“I looked for the isolated bushes in hard bottom areas they use to spawn,” Sprague said. “The isolated stuff was better than the thicker groups of trees. The thicker areas just diluted the fish and made them harder to target.”
Cliff Pace had a tough final day, with just two bass over 2 pounds. That was due to the slick, calm conditions on Rayburn during the Championship Round.
“I needed some weather,” Pace admitted. “One of the days where I caught them good was cloudy and the other was windy. Either one of those would have worked for me; it just couldn’t be flat calm like it was.”
Fishing a Jackall Rerange jerkbait in French Pearl and Black Label Tackle Wreck in Gizzard Shad Foil were his two primary weapons and the overcast and windy conditions were vital for both of those reaction baits.
“I never found a way to slow down and catch them,” Pace said. “I was fishing hydrilla lines on the outside of spawning bays and had a reaction bite going for postspawn fish. I think all but one of the fish I caught were postspawn by how they looked.”
Pace targeted the lower end of the lake and was the furthest south of any angler in the Championship Round.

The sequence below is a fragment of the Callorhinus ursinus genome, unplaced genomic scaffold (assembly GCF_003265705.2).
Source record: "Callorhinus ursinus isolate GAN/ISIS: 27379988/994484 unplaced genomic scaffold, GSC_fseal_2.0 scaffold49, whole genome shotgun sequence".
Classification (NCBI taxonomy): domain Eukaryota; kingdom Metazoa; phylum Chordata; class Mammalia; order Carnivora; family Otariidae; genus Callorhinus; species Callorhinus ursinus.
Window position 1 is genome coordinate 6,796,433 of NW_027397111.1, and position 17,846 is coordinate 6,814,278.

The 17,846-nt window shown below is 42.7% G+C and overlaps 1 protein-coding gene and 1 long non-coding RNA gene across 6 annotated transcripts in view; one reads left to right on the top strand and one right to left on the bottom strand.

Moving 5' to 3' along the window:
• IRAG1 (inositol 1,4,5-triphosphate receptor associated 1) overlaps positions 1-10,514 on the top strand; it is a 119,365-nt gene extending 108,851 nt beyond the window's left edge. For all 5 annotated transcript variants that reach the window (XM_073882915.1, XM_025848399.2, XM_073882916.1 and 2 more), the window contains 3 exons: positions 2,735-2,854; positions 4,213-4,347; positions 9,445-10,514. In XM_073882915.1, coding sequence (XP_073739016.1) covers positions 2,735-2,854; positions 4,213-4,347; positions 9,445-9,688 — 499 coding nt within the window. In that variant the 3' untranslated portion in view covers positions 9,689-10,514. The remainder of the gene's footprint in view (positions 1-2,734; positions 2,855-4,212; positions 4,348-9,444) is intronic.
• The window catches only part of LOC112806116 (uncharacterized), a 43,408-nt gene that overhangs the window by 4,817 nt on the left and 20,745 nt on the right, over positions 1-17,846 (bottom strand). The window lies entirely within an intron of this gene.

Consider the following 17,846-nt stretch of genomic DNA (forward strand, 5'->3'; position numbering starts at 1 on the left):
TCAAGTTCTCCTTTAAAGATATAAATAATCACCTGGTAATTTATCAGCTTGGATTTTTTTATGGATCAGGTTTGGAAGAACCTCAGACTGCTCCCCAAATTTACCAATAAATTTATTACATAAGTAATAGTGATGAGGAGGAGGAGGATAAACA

Although Bobby Lane landed just one scorable bass on the final day, he had a good week with the help of a Berkley Frittside crankbait, a spinnerbait, and pitching shallow cover in the Deer Stand area of the lake.
“It was really cold the first day and the Frittside and a spinnerbait were key when it got windy and the fish came up schooling around me,” Lane said. “The rest of the day was flipping a black and blue Berkley PowerBait The General on a 5/16-ounce Flat Out Tungsten weight. I would switch to Green Pumpkin when it for really bright and sunny.”
Lane says Deer Stand is a big area, but he feels that his key areas inside of it went dry by the final day.
“I think I flipped everything out of there,” Lane said. “I think the fish are just getting in there to spawn, and I noticed the best areas where the bank was closest to the trees. If you could find that with some pad stems mixed in, it was even better.”